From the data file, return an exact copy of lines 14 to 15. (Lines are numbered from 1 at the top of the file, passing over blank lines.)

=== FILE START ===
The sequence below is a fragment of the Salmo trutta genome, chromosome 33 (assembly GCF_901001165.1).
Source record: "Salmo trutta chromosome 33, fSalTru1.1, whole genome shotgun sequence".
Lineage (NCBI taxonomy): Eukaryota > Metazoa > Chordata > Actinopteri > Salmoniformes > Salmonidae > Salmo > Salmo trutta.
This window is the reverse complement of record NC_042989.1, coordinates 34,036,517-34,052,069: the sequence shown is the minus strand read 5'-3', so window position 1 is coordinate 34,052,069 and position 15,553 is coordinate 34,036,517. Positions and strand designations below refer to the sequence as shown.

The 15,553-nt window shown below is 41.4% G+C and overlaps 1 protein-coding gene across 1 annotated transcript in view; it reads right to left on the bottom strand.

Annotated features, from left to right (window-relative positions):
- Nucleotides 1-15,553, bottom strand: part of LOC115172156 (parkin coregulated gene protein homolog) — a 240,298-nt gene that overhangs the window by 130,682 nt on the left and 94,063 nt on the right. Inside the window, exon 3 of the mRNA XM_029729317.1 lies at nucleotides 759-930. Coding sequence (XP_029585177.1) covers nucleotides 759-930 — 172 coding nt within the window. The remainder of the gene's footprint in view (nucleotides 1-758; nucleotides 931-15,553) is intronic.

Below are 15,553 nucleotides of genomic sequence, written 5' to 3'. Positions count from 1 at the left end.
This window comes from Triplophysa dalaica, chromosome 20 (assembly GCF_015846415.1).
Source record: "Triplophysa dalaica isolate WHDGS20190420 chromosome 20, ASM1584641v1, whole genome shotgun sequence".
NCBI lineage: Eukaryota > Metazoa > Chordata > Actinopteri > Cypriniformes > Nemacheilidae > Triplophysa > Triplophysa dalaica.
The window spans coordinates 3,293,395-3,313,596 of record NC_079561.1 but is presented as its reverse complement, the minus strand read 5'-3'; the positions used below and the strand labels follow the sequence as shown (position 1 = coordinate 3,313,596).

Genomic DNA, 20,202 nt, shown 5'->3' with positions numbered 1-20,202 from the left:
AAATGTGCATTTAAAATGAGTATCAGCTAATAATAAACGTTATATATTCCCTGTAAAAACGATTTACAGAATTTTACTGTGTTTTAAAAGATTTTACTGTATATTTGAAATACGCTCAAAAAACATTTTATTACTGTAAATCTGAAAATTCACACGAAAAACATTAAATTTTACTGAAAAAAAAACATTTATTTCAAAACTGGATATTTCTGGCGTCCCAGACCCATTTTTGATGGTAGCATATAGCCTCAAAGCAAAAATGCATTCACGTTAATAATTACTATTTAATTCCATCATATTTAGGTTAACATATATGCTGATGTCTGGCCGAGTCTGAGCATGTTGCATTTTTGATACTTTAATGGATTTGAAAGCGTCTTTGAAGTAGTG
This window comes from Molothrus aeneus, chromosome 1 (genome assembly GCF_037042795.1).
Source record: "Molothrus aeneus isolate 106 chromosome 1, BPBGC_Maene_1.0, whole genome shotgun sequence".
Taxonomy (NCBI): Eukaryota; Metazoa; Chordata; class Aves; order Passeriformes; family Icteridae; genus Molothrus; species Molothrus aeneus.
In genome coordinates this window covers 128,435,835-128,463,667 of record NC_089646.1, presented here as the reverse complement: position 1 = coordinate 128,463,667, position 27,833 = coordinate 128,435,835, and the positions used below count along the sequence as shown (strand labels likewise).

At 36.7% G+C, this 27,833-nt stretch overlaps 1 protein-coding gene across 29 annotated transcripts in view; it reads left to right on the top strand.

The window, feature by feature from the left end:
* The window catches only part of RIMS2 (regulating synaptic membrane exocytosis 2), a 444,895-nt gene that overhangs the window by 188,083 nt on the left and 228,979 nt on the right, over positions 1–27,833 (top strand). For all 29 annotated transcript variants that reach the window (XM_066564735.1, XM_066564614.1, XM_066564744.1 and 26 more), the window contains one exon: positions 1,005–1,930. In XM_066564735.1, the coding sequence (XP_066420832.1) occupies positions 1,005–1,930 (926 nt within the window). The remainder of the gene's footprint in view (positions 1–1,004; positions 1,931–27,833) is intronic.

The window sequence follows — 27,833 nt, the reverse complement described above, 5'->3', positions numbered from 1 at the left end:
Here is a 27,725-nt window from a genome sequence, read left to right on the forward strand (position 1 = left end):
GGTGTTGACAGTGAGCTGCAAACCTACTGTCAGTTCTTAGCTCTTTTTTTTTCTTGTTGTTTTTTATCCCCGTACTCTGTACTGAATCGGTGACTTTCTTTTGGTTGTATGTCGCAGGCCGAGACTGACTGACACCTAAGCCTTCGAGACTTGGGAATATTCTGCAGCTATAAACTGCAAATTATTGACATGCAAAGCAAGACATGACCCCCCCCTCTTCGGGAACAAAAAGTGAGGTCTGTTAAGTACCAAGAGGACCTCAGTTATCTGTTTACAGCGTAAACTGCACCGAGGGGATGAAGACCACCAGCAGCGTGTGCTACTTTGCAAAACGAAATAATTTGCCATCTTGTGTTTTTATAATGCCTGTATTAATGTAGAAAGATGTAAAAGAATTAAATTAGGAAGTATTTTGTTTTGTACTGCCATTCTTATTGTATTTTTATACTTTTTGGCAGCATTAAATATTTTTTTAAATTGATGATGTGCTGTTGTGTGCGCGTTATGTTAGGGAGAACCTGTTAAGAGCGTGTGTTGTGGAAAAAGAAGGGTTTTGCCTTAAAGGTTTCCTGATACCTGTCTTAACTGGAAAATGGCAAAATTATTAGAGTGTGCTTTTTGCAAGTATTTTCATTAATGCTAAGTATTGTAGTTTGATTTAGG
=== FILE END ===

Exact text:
AAATGTGCATTTAAAATGAGTATCAGCTAATAATAAACGTTATATATTCCCTGTAAAAACGATTTACAGAATTTTACTGTGTTTTAAAAGATTTTACTGTATATTTGAAATACGCTCAAAAAACATTTTATTACTGTAAATCTGAAAATTCACACGAAAAACATTAAATTTTACTGAAAAAAAAACATTTATTTCAAAACTGGATATTTCTGGCGTCCCAGACCCATTTTTGATGGTAGCATATAGCCTCAAAGCAAAAATGCATTCACGTTAATAATTACTATTTAATTCCATCATATTTAGGTTAACATATATGCTGATGTCTGGCCGAGTCTGAGCATGTTGCATTTTTGATACTTTAATGGATTTGAAAGCGTCTTTGAAGTAGTG
This window comes from Molothrus aeneus, chromosome 1 (genome assembly GCF_037042795.1).